In May, a startup named Tracks debuted at TechCrunch Disrupt NYC offering a photo sharing app that enables users to turn their images into stories. As MG wrote in our profile of Tracks at the time, Tracks offers a similar photo cluster experience to Color’s first app (which has since fizzled out) — except “it’s much, much easier to understand”.
From pub crawls to family vacations, Tracks allows users to create photo albums on-the-go with the friends that are with them, who, by the way, have to be invited into the group. These on-the-fly albums are called “tracks”, which appear both in the app and on the Web and allow users to watch the path of their “track” in map view as it unfolds.
Tracks also offers physical photo books (like Postagram and Keepsy) to create an all-in-one photo solution that meshes together both online and real world photo viewing experiences.
The startup was off to a good start, but today the team is building out the Tracks experience in conjunction with the launch of iOS 5, launching an updated version of their iPhone app that, according to Tracks CEO Vic Singh “showcases the power of the experience graph”. As “tracks” themselves are really micro-social networks based on real world experiences, the startup is taking advantage of iOS 5′s new features to give its users a richer mobile experience.
Tracks users will now be able to filter their images automatically in realtime, stream their “tracks” to iOS 5 connected devices via Airplay, get news and updates through a feed that shows activity across users’ tracks and networks, and take advantage of photo origin data that will geo-tag uploaded pictures with the location in which the photo was taken — all shown on Tracks’ interactive map.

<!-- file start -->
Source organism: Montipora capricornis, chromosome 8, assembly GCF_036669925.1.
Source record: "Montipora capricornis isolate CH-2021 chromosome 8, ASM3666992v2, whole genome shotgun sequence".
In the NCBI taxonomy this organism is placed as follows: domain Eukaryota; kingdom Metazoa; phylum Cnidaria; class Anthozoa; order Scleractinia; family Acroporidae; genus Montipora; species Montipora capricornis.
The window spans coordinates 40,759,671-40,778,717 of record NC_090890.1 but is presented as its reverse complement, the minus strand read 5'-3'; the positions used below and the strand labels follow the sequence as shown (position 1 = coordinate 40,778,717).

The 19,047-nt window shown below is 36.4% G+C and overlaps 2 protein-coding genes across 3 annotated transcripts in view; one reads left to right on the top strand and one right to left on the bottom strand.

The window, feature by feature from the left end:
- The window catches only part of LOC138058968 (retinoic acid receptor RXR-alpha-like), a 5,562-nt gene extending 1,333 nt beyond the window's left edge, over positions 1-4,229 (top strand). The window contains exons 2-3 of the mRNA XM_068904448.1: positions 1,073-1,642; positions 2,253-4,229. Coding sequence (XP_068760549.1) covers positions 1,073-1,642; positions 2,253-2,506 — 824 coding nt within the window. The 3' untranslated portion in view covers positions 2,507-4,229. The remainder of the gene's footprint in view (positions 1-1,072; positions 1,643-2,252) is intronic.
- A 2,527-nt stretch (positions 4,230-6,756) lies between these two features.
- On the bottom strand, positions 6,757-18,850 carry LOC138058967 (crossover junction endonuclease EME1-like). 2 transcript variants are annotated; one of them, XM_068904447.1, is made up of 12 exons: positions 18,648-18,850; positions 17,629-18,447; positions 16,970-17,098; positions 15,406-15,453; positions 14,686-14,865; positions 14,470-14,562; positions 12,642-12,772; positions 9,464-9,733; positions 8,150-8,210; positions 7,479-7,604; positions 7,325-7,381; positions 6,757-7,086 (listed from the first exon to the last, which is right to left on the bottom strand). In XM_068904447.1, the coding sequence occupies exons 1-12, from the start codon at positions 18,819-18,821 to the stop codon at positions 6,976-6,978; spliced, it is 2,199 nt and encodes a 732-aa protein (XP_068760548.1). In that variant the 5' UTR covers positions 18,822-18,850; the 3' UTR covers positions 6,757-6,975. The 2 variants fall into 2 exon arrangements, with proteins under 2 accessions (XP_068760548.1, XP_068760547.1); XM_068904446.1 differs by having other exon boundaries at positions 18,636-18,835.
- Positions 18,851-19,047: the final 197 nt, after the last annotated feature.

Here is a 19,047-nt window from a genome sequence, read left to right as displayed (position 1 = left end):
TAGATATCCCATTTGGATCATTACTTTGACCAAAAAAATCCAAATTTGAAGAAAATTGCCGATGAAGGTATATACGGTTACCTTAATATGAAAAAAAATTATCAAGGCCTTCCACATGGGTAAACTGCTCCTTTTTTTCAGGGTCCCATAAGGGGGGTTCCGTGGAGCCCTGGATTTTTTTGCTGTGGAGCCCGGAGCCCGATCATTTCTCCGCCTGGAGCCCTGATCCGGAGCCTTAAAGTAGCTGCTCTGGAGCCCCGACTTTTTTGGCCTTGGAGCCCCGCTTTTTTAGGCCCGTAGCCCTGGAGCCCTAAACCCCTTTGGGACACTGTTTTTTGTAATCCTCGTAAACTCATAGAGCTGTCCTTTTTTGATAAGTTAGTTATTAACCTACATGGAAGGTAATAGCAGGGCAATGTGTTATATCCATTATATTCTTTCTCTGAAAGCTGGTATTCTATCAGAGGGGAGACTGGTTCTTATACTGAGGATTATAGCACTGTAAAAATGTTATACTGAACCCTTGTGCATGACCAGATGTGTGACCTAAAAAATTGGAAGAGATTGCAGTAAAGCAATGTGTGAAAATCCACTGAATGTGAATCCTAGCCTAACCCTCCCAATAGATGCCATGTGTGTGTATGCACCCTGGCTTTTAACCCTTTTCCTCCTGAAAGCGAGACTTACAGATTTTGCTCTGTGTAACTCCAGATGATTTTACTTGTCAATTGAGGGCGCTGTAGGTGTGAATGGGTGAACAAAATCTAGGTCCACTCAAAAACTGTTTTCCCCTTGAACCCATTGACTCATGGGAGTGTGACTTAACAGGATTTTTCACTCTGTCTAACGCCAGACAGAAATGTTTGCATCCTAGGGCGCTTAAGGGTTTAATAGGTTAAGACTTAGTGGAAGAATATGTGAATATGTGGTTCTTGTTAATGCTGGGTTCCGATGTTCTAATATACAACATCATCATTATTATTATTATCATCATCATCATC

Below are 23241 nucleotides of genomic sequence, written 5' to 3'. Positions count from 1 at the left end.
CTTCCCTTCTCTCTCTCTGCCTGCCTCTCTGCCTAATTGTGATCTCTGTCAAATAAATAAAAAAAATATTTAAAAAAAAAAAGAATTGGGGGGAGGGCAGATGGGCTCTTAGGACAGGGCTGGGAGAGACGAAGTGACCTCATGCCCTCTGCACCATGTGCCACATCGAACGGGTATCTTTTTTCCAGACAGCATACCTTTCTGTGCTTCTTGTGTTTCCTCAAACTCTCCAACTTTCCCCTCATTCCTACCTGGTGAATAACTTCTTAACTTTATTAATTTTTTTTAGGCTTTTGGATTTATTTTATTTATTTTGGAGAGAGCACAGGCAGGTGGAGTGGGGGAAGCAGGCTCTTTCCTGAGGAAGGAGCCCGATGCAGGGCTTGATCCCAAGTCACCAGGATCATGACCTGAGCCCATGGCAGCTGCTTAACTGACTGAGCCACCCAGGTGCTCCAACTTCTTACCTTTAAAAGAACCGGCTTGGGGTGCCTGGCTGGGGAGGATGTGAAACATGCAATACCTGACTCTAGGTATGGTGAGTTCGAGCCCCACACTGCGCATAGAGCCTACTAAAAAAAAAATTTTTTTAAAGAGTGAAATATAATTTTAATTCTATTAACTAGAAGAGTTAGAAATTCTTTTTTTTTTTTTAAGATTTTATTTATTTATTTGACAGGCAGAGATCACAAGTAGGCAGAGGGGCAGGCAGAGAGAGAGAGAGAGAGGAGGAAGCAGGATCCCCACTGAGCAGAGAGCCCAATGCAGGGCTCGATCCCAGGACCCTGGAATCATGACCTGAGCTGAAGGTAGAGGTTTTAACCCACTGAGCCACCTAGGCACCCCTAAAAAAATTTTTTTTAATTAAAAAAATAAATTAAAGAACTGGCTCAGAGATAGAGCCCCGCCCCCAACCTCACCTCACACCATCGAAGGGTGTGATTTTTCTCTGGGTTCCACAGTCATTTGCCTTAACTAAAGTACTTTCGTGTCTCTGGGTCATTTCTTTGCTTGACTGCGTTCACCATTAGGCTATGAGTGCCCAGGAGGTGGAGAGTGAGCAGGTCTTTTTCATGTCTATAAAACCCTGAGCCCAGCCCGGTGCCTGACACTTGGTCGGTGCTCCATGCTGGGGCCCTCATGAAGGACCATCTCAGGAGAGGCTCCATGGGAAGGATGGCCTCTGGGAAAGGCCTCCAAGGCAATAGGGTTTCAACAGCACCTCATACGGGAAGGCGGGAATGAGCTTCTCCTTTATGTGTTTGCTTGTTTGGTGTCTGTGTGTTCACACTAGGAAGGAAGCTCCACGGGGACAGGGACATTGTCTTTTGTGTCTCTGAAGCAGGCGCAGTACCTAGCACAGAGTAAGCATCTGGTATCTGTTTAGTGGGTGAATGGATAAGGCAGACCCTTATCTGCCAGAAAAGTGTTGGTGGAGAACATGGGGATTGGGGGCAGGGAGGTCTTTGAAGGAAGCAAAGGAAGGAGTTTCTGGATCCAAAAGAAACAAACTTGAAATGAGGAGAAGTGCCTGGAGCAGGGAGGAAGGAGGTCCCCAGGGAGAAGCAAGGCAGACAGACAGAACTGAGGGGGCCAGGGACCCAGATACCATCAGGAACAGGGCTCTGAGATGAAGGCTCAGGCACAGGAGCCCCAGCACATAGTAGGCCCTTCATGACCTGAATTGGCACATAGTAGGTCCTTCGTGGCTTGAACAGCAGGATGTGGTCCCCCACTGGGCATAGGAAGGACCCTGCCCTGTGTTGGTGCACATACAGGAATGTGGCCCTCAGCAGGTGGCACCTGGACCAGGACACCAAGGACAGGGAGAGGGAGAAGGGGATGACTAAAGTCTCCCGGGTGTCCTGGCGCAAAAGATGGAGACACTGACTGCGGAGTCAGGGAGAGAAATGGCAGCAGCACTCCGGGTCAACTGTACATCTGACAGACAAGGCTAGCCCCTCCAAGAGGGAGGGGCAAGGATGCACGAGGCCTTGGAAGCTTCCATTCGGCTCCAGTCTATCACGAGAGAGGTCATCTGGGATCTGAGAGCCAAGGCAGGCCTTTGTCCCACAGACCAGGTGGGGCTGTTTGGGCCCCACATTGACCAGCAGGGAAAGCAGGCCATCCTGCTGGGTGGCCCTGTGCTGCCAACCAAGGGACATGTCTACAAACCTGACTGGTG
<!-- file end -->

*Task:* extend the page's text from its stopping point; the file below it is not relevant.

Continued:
What’s more, users can now click a link through SMS or email and be taken directly to the track on the Web or their mobile device, or share entire tracks with non-users over email.
Other features of Tracks’ new iPhone app include a new dashboard which allows users to see a quick view of each track and its members all in one place, slideshow viewing, in-line commenting, and enhanced address book integration.
While Facebook and Instagram both let their users view photos uploaded to their respective photo repositories, the real difference here is that Tracks wants to allow people to tell a story with their photos, rather than just display a random, static album or stream of images. They’ve kept Facebook and Twitter integration out of the picture, too, because the team wants the Tracks experience to remain more private, where sharing happens between the people who were involved in the events the photos capture.
And with the app’s updated look and feel, allowing users to share via text, comment on tracks, write captions, and share over Airplay definitely adds to the context of these photo-stories and gives the app a more robust user experience. Plus, sharing (within its Path-like limited networks) now works far better and will no doubt entice users into further interaction.
For more on Tracks’ updates, check it out on the app store here.
Tracks is building the experience graph. The Tracks mobile and web service lets users effortlessly make micro-social networks around real world experiences. ‘Tracksâ€™ can be geo, temporal or last forever. Make tracks for a family cruise, football season, date nights, pub crawls, a year in college. Each track is a living social network based on thematic experiences in the real world. Tracks are framed around rich media and made over time and across locations. This lightweight concept lets...